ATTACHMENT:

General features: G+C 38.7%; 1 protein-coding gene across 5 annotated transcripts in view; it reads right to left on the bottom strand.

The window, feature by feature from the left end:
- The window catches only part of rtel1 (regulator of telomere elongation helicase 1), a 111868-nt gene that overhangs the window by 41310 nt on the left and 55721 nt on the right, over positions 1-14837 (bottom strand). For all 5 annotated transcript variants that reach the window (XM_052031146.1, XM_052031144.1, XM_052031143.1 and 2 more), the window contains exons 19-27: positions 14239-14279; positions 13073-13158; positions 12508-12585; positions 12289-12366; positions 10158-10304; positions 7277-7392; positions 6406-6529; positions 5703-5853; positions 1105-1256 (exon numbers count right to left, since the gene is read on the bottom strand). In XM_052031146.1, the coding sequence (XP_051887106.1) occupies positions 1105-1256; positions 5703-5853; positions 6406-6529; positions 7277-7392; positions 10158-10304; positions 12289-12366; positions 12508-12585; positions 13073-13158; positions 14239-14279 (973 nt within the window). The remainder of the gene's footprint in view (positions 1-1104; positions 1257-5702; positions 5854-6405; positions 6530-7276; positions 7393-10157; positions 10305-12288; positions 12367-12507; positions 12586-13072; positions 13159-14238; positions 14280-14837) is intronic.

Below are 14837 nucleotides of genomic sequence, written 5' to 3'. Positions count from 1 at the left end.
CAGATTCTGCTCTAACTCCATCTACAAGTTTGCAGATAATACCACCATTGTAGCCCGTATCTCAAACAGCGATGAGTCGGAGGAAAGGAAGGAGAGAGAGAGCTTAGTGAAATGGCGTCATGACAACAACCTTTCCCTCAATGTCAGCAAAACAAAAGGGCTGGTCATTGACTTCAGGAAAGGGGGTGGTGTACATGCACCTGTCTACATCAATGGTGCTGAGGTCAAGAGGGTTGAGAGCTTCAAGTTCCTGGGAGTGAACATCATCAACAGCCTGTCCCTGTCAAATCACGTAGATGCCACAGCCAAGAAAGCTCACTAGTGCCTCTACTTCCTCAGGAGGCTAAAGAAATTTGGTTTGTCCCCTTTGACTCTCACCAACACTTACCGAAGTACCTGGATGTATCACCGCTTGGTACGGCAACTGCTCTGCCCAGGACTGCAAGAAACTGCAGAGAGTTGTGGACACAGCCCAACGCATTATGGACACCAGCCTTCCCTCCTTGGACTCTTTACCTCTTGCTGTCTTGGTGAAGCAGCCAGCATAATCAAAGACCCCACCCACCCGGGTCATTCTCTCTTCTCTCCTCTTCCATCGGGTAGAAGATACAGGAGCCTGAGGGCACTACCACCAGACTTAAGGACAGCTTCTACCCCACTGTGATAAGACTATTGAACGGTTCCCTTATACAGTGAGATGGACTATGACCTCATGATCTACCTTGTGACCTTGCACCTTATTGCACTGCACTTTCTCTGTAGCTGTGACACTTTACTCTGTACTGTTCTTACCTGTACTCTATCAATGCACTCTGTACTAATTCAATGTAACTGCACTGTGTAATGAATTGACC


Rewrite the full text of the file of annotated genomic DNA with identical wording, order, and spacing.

General features: G+C 38.7%; 1 protein-coding gene across 5 annotated transcripts in view; it reads right to left on the bottom strand.

The window, feature by feature from the left end:
- The window catches only part of rtel1 (regulator of telomere elongation helicase 1), a 111868-nt gene that overhangs the window by 41310 nt on the left and 55721 nt on the right, over positions 1-14837 (bottom strand). For all 5 annotated transcript variants that reach the window (XM_052031146.1, XM_052031144.1, XM_052031143.1 and 2 more), the window contains exons 19-27: positions 14239-14279; positions 13073-13158; positions 12508-12585; positions 12289-12366; positions 10158-10304; positions 7277-7392; positions 6406-6529; positions 5703-5853; positions 1105-1256 (exon numbers count right to left, since the gene is read on the bottom strand). In XM_052031146.1, the coding sequence (XP_051887106.1) occupies positions 1105-1256; positions 5703-5853; positions 6406-6529; positions 7277-7392; positions 10158-10304; positions 12289-12366; positions 12508-12585; positions 13073-13158; positions 14239-14279 (973 nt within the window). The remainder of the gene's footprint in view (positions 1-1104; positions 1257-5702; positions 5854-6405; positions 6530-7276; positions 7393-10157; positions 10305-12288; positions 12367-12507; positions 12586-13072; positions 13159-14238; positions 14280-14837) is intronic.

Below are 14837 nucleotides of genomic sequence, written 5' to 3'. Positions count from 1 at the left end.
CAGATTCTGCTCTAACTCCATCTACAAGTTTGCAGATAATACCACCATTGTAGCCCGTATCTCAAACAGCGATGAGTCGGAGGAAAGGAAGGAGAGAGAGAGCTTAGTGAAATGGCGTCATGACAACAACCTTTCCCTCAATGTCAGCAAAACAAAAGGGCTGGTCATTGACTTCAGGAAAGGGGGTGGTGTACATGCACCTGTCTACATCAATGGTGCTGAGGTCAAGAGGGTTGAGAGCTTCAAGTTCCTGGGAGTGAACATCATCAACAGCCTGTCCCTGTCAAATCACGTAGATGCCACAGCCAAGAAAGCTCACTAGTGCCTCTACTTCCTCAGGAGGCTAAAGAAATTTGGTTTGTCCCCTTTGACTCTCACCAACACTTACCGAAGTACCTGGATGTATCACCGCTTGGTACGGCAACTGCTCTGCCCAGGACTGCAAGAAACTGCAGAGAGTTGTGGACACAGCCCAACGCATTATGGACACCAGCCTTCCCTCCTTGGACTCTTTACCTCTTGCTGTCTTGGTGAAGCAGCCAGCATAATCAAAGACCCCACCCACCCGGGTCATTCTCTCTTCTCTCCTCTTCCATCGGGTAGAAGATACAGGAGCCTGAGGGCACTACCACCAGACTTAAGGACAGCTTCTACCCCACTGTGATAAGACTATTGAACGGTTCCCTTATACAGTGAGATGGACTATGACCTCATGATCTACCTTGTGACCTTGCACCTTATTGCACTGCACTTTCTCTGTAGCTGTGACACTTTACTCTGTACTGTTCTTACCTGTACTCTATCAATGCACTCTGTACTAATTCAATGTAACTGCACTGTGTAATGAATTGACC